The Nexus 6 is about the same size as the iPhone 6 Plus yet, bizarrely, it feels easier to handle. As I said earlier, a lot of this is to do with its weight, shape and proportions –– the iPhone is too skinny for its own good. When you have a hold of the Nexus 6 you don’t ever feel like you’re going to drop it; it’s nice, grippy and it also doesn't feel like it’s made out of spider webs and fairy dust. I’ve also yet to hear about a bent Nexus 6.
The Nexus 6 is also the most premium-looking Nexus Google has produced, with its attractive metal trim, porthole-style camera lens surround, and high-quality polycarbonate chassis and back panel. If you've seen the 2014 Moto X, just imagine it stretched out and you’ve basically got a Nexus 6. But despite all of this it is still a very large handset, so if you have small hands the Nexus 6 might not be for you, not unless you enjoy daily challenges. I can just about manage to operate it with one hand, but it’s a stretch.
It also nearly had a fingerprint scanner too, as noted by Dennis Woodside in an interview with The Telegraph: "The secret behind that is that it was supposed to be fingerprint recognition, and Apple bought the best supplier. So the second best supplier was the only one available to everyone else in the industry and they weren't there yet," the Motorola CEO told The Telegraph.
The company Woodside is referring to is AuthenTec, a company Apple bought in 2012 in order to expand its fingerprint technology inside future iPhone models, starting with the iPhone 5s, from 2013 onwards. There are other players in the market, which is why you see other, non-iPhone handsets rocking fingerprint scanners. But –– at least according to Woodside –– Apple has the best technology inside its iPhones and iPads currently available.
My girlfriend found it next to impossible to use, and also wasn’t impressed by the fact it wouldn’t fit in her pocket, either. So, yeah, the Nexus 6 is definitely not for the faint-hearted. It’s a lot bigger than pretty much everything else out there and it takes up a lot of room in your pockets. That’s all I’m going to say about its proportions, however, as the ups and downs of device size, like a lot of things, is very subjective –– some people love large handsets while others despise them. Either way, you have been warned.
The Nexus 6 is also one of the first larger handsets released that has actually got a negative response from quite a few people; a quick look in the comments below and elsewhere on the site shows just how little many care for Google’s decision to switch to a 6in display setup. Usually, as in with handsets like the original Note and the like, people weren’t bothered about the device’s HUGE proportions. But with the Nexus 6, Google seems to have ruffled quite a few feathers. And the reason why is because A LOT of people have been waiting a VERY long time for this device to arrive.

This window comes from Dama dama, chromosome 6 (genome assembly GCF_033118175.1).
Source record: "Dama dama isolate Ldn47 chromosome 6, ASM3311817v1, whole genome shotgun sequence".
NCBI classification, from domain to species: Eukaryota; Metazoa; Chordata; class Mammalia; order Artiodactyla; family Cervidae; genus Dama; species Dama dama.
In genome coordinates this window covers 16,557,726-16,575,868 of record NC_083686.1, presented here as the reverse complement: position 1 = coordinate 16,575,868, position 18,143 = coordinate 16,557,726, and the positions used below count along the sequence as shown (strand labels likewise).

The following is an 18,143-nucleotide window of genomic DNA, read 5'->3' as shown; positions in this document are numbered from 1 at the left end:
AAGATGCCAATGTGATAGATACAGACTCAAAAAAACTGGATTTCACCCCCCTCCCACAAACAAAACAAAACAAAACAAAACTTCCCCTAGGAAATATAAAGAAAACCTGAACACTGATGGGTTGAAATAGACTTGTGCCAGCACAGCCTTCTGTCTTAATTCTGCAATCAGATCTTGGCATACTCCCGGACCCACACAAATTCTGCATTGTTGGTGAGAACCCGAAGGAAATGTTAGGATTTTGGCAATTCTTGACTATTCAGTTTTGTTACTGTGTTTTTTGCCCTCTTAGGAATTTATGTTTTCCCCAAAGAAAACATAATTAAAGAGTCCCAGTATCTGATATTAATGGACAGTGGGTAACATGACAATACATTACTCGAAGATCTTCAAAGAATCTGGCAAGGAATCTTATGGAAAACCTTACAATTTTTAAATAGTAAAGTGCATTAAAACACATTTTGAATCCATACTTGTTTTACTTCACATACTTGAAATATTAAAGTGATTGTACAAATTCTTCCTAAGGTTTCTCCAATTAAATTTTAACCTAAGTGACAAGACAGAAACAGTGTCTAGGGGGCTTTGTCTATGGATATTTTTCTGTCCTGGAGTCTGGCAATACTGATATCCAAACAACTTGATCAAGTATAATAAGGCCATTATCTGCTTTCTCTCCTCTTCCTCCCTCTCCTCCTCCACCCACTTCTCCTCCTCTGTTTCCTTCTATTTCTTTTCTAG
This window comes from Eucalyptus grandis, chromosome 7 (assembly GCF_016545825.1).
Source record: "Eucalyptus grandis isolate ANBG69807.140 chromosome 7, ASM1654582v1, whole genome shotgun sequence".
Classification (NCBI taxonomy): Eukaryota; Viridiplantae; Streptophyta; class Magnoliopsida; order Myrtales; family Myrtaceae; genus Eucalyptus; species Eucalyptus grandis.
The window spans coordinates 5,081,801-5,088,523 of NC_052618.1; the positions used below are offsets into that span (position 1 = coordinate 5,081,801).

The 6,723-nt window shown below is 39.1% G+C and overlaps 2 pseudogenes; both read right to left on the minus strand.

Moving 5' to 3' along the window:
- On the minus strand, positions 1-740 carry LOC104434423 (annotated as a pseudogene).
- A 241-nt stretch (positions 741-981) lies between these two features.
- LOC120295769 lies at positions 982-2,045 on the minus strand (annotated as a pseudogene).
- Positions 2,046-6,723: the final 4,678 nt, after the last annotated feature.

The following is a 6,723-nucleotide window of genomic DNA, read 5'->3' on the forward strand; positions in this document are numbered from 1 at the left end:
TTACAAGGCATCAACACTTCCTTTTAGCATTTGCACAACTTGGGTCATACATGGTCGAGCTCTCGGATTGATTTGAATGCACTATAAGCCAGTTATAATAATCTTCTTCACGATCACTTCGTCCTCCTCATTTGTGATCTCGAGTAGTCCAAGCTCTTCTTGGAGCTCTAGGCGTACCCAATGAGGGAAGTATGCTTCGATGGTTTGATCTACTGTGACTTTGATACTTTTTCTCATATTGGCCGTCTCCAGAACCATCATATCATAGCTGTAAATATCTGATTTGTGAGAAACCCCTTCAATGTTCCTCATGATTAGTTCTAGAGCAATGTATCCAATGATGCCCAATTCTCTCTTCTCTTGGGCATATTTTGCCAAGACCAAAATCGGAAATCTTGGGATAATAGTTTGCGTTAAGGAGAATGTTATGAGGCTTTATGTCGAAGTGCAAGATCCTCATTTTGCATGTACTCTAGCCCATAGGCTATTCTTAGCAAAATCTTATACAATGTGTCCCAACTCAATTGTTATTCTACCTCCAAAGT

The other reason is that the Nexus 5 was a pretty much perfect device, save for its camera and battery. Had Google simply addressed these issues, upgraded the CPU and left things, mostly, as they were then I think A LOT more punters would have been asking Santa for a brand new Nexus this Christmas.
Nexus 6 Review: Display
The Nexus 6’s 6in QHD AMOLED display is a thing of beauty. It’s bright, colourful and boasts void-like blacks. Detail is off the charts and everything just seems to POP off the display, but that’s not surprising with a pixel density of 493ppi. I like looking at things in high quality, but I don’t recall ever thinking 1080p wasn’t up to the task. In this sense QHD displays are a bit like smartwatches; nobody remembers asking for them and yet here they are, bold as brass, costing you money.
And I’m not just being a miserable old git here, either. There really is very little point to this level of resolution on a smartphone; the costs of implementing it are high, get passed onto the consumer, and outweigh the benefits. Full HD –– i.e. 1080p –– is perfectly adequate on a mobile device for playing games, watching movies and browsing the web. But more than that 1080p is A LOT more power-efficient, which means better battery life. And what’s the chief complaint levelled at smartphones these days? It’s definitely NOT that their displays’ aren’t high resolution enough.